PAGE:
And there is little doubt in my mind that the dollar’s drop would have some time ago turned disorderly if not for the yeoman’s work of foreign central banks. Derivatives markets, in particular, function swimmingly with a backstop of unlimited liquidity. As long as traders employing dynamic hedging strategies - in this case, contemporaneously selling dollars to hedge underlying derivative risk – can readily offload unbounded dollar exposure to foreign central banks, there is Reason for hope that the dollar decline might remain orderly. But not only are central banks loaded with dollars after four years of unparalleled support, these positions are losing nominal value and significant relative value to other tangible assets (notably gold, metals, energy and commodities).
If foreign central bankers are not losing patience losing “money,” perhaps they are tired of being Washington’s whipping boy. There is also Reason to presume that Asian central bankers are increasingly concerned by the unwieldy liquidity inundating their region, as well as heightened inflationary pressures. By now, they should clearly recognize the relationship between ballooning holdings of dollar securities and the global surge in energy, commodities and asset prices/Bubbles.
Financial flows are always a fundamental aspect of Macro Credit Analysis. With this in mind, there is today the distinct possibility for a confluence of ongoing massive U.S. Current Account Deficits; increasing speculative flows from the U.S. to the world; and heightened dollar selling (foreign currency buying) by the trend-following leveraged speculators and derivatives traders. Even if they remain dedicated buyers, this unprecedented flood of dollar liquidity would appear to hold the potential to finally overwhelm global central banks. Central bankers today have every Reason to turn more cautious. Any backing away from dollar support would likely instigate a dollar crisis.
Another Reason. While this is purely conjecture on my part, I can envisage changing central banker perceptions. Perhaps they are finally beginning to appreciate that their efforts to ensure orderly currency markets have been self-defeating. The Reason is, orderly means accommodating only greater U.S. Credit Bubble excess. Buying dollar-denominated securities today ensures that an ever greater supply will arrive on the doorstep tomorrow. There comes a point when bulging holdings of dollar “IOU” reserves seems more like a growing problem than growing wealth.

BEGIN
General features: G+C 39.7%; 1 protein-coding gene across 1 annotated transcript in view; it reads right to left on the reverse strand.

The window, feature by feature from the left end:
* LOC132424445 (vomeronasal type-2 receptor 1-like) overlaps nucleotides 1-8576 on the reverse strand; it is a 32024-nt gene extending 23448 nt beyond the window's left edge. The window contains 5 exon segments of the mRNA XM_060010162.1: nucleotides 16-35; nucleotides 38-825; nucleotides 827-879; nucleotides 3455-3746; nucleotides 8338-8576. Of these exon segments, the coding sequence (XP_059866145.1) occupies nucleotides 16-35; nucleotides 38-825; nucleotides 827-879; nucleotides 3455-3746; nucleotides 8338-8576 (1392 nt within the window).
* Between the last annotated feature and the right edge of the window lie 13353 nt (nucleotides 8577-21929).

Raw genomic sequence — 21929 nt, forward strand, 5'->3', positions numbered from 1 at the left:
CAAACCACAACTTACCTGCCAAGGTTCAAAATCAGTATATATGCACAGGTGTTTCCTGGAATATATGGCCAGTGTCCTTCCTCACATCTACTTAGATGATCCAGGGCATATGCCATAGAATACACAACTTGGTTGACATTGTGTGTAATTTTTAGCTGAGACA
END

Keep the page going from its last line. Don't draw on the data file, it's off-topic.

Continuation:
It was a decidedly bearish week for financial assets. The dollar, stocks and bonds fell, while gold, the metals, energy, and commodities generally rose. Curiously, the dollar was not helped by higher U.S. yields or even by some weakness in emerging market currencies. Also interesting, bond prices were not supported by sinking stock prices. The Swiss franc had a big week (up 2.5%), perhaps buoyed by a rush to cover short positions in this favored source for low-rate borrowings (“swissy carry trade”). The franc likely also benefited from its status as a safe-haven currency. I hesitate to make too much out of one week in the markets. But in its fascinating entirety, it did appear important.
The bond market is recognizing that the general Credit and liquidity backdrop ensures that “Gentle Ben” will be locked in hibernation for some time, yet. For years, it seems, fixed-income prices have been underpinned by the notion that the Fed would be preparing to cut rates at the first sign of a housing downturn. This bedrock of bond bullishness can now be tossed out the window.
And, in the markets, no longer do bonds instinctively rally with each and every dollar downdraft. This interesting dynamic of dollar securities price support can similarly be thrown in the scrap heap. I’ll for now assume that markets are increasingly anxious with respect to the willingness and ability of central banks to lap up the potentially massive supply of dollar instruments that could be hit the currency market, as well as to what extent the unfolding dollar problem will force the Fed to actually tighten financial conditions. There is today great uncertainty as to how the markets would respond to the Fed pausing next month.
Let there be no doubt. There is a great deal riding on an "orderly” dollar decline. The Reason? Well, if we are, as I suspect, entering a period of more disorderly currency markets, the risk profile of shorting the yen, the Swiss franc, the Euro or other low-yielding currencies (as a source of funds for leveraged positions in higher-yielding securities or assets) becomes immediately much less attractive. What this might mean for the proliferation of global “carry trades” is this evening not at all clear, but it can’t be good. To what extent “carry trades” have fueled global liquidity overabundance – and, in the process, the “conundrum” and the “global savings glut” - is unknown but clearly substantial.
With the yen, the swissy and Euro surging against the dollar concurrently with sinking global bond prices, some speculators have been hurt and are being forced to retrench, which often leads to more selling, losses, further retrenchment and liquidity issues. Unwinding leveraged trades always poses the risk of getting out of hand, and this is especially the case currently for lots of Reasons.